Billy stood on the beach. It was early in the morning. He felt like he had been walking forever. He stopped for a moment and faced the ocean. He felt for the gem resting on his chest and held it up to the sunlight. It glistened brightly. He saw clouds in the distance. Clouds and blue. Blue eyes? No it couldn’t be. Just sky and forever. He held the gem and wanted to ask it a question. How much further would he have to travel alone?

“Those who make peaceful revolution impossible will make violent revolution inevitable” — John Fitzgerald Kennedy

Get off the cell phone and Drive! — Jake Shween

The Laurentian Highway (Burning Man 3)

Eddie Sargavy twirled the pen in his fingers. The room smelled of long extinguished cigarettes. He stared out the window at the Laurentian Highway. In the distance a sign flashed on the side of the Continental Can Company. Cee Cee Cee over and over again. One large Cee, one medium size cee that fit into the large arc and a smaller cee to complete the trio. He chuckled to himself, a frustrated chuckle. “See, see, see it says and how come I can’t come up with a damn thing” he said to himself. “Damn irony.”

Eddie had been up half the night. He was trying to come up with a concept for a new client. Mindlessly his hand sketched out a human shape on his scratch paper. He had to have something by morning. Lazily the lonely cars in the distance seemed to drone up the road, the noise eerily reminiscent of waves on a beach.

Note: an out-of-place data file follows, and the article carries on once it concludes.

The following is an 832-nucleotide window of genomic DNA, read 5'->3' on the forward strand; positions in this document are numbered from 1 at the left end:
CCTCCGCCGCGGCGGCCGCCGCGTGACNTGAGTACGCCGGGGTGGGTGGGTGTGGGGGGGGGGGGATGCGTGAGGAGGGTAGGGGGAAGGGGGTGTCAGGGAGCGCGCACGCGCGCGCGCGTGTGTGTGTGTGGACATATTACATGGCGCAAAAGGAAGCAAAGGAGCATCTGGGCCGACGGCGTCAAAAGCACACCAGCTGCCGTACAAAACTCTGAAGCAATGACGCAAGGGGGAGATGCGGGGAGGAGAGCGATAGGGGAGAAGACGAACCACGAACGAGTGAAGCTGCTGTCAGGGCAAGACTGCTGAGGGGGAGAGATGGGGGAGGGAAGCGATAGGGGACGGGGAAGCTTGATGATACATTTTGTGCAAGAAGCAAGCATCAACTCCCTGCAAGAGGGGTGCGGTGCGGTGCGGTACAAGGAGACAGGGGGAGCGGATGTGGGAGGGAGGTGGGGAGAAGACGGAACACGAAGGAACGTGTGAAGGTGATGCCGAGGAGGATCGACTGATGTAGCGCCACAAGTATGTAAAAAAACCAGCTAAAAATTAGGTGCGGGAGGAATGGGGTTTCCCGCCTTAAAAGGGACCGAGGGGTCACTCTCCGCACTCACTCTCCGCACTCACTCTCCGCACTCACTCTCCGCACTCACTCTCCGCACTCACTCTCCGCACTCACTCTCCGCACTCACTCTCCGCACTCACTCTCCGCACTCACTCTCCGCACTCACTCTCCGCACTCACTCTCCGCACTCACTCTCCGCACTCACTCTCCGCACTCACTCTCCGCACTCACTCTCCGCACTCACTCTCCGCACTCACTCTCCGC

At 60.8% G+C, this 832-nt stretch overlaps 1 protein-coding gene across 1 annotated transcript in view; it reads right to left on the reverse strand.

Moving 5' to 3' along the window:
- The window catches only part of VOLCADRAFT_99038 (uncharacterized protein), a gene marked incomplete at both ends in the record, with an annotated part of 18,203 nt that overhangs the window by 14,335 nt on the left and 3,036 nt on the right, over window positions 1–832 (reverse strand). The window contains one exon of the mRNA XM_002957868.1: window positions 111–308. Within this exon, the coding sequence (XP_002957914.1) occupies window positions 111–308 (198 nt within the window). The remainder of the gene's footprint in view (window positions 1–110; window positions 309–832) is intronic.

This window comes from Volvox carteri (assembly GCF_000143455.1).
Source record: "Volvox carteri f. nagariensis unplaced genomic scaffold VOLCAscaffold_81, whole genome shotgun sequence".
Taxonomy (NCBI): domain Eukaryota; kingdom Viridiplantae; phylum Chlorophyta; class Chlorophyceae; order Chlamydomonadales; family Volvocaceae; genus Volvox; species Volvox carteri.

This was unusual for Eddie. He was the creative force of the advertising agency. Normally things would just come into his mind as if the muse never rested. Tonight was different though. The air felt heavy. It was October in Montreal and the air still felt like summer. The day had been unusually warm, 86 degrees, a new record. He had left the café early after meeting again with the client for what was supposed to be a mutual round of drinks. Walter Blytheville downed his Labatt beers hungrily like a man on a mission. That was now ten hours ago. Eddie imagined him sleeping peacefully. Why was this campaign so difficult? He had never had troubles with moral issues before. He simply could no longer wrap his mind around selling something that could be harmful to the environment or to people.